Sunday, February 14, 2016

Justin Trudeau and the Antidote to Cynicism

Well it took a while, but I finally found a writer in the MSM who shares my feeling about Justin Trudeau's first 100 days.

One who unlike the others sees the glass half full instead of half empty.

One who remembers the horror of the Con regime, and our lost decade.

And sees the arrival of our young leader and his news government as something to celebrate.

And the antidote to cynicism.

Canada has changed so much in the 100 days since the Liberal cabinet was sworn in that I don’t quite know how to describe it. It’s not a sea change, which is a gradual encrustation at full fathom five, or a reversion, which would let us pretend those 10 Harper years had never happened. Don’t ever forget that lost decade. 

But as I write this, Prime Minister Justin Trudeau is live on Twitter, asking us to ask him anything. Tell me that’s not new. If Harper had had anything to say to citizens, it would have been, “Stay away from me. I have guards both human and dog,” or “We are watching you from apertures.”

One who points out changes like these are real achievements.

Climate change is now taken seriously and can be discussed without fear. Government scientists can speak freely without stigma. 

There will be an inquiry into missing and murdered aboriginal women, and it will be well-designed and purposeful. Their shameful treatment cannot go on forever.

And recognizes that cynicism is the death of hope.

We have four Liberal years ahead of us and I don’t feel cynical about the future. My cynicism has always been my worst quality. It’s good to shrug it off.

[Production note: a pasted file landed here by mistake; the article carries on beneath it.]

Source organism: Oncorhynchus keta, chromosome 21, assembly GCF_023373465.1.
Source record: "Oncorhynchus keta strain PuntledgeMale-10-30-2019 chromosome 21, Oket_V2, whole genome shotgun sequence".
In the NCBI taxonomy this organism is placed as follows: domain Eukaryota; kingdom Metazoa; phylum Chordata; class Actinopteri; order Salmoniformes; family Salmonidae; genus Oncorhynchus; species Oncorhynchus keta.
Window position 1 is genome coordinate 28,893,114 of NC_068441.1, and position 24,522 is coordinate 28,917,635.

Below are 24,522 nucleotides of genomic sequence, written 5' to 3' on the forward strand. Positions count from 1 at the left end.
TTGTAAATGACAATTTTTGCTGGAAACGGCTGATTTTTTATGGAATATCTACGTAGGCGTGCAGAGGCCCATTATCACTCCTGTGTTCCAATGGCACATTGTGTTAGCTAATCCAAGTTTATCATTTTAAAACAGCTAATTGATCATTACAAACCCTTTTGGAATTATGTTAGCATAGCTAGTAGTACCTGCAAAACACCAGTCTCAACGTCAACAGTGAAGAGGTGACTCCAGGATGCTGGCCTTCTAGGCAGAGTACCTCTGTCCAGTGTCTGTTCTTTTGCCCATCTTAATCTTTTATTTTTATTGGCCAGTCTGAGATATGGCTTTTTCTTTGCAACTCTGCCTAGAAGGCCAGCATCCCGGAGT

Which is what I have always believed, for we will need all the hope we can muster if we are to push for real change, and confront the enormous challenges we face.

For without it there is only despair, and the moaning of the living dead.

You know yesterday, as I was crossing off Antonin Scalia from the group picture of the U.S. Supreme Court...

And wishing that miserable old bigot swift passage to hell.

I was reminded that if Trudeau hadn't defeated Harper, he would have been able to change OUR Supreme Court beyond recognition.

The one he defiled over and over again...

As only that beast could.

The court that was during that lost decade, the last bastion of Canadian values.

And had it been destroyed would indeed have been the death of hope.

So that's also something to celebrate.

As is the way Trudeau defied the Con bigots..

And brought in so many refugees...

For that too is another sign that we are living in another country.

A cold country to be sure...

But one that is rising from the dead.

And finally looks like my Canada again...

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jrkrideau said...

Even if we could afford a war, why would we wish to join someone else’s?

I definitely agree with the sentiment. My version is, “You broke it, you fix it”.